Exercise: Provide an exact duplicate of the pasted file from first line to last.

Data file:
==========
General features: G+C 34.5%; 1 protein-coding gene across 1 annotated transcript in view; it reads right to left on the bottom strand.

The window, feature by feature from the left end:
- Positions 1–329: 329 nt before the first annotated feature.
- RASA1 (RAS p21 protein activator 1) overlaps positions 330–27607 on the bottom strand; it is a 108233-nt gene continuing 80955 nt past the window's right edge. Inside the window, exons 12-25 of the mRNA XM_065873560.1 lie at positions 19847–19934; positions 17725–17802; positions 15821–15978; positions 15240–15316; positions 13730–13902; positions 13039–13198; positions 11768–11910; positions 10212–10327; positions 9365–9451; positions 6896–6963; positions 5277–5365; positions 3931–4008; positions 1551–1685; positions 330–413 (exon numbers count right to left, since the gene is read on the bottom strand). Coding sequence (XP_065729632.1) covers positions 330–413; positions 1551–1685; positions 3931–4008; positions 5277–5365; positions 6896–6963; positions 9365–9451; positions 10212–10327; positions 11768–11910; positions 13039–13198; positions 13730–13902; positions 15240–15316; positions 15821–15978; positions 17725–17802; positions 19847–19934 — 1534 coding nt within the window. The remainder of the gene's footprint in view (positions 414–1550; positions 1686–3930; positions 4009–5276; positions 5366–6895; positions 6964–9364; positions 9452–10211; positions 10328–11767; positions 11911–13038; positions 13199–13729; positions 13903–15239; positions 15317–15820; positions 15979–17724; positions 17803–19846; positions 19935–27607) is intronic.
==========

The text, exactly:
General features: G+C 34.5%; 1 protein-coding gene across 1 annotated transcript in view; it reads right to left on the bottom strand.

The window, feature by feature from the left end:
- Positions 1–329: 329 nt before the first annotated feature.
- RASA1 (RAS p21 protein activator 1) overlaps positions 330–27607 on the bottom strand; it is a 108233-nt gene continuing 80955 nt past the window's right edge. Inside the window, exons 12-25 of the mRNA XM_065873560.1 lie at positions 19847–19934; positions 17725–17802; positions 15821–15978; positions 15240–15316; positions 13730–13902; positions 13039–13198; positions 11768–11910; positions 10212–10327; positions 9365–9451; positions 6896–6963; positions 5277–5365; positions 3931–4008; positions 1551–1685; positions 330–413 (exon numbers count right to left, since the gene is read on the bottom strand). Coding sequence (XP_065729632.1) covers positions 330–413; positions 1551–1685; positions 3931–4008; positions 5277–5365; positions 6896–6963; positions 9365–9451; positions 10212–10327; positions 11768–11910; positions 13039–13198; positions 13730–13902; positions 15240–15316; positions 15821–15978; positions 17725–17802; positions 19847–19934 — 1534 coding nt within the window. The remainder of the gene's footprint in view (positions 414–1550; positions 1686–3930; positions 4009–5276; positions 5366–6895; positions 6964–9364; positions 9452–10211; positions 10328–11767; positions 11911–13038; positions 13199–13729; positions 13903–15239; positions 15317–15820; positions 15979–17724; positions 17803–19846; positions 19935–27607) is intronic.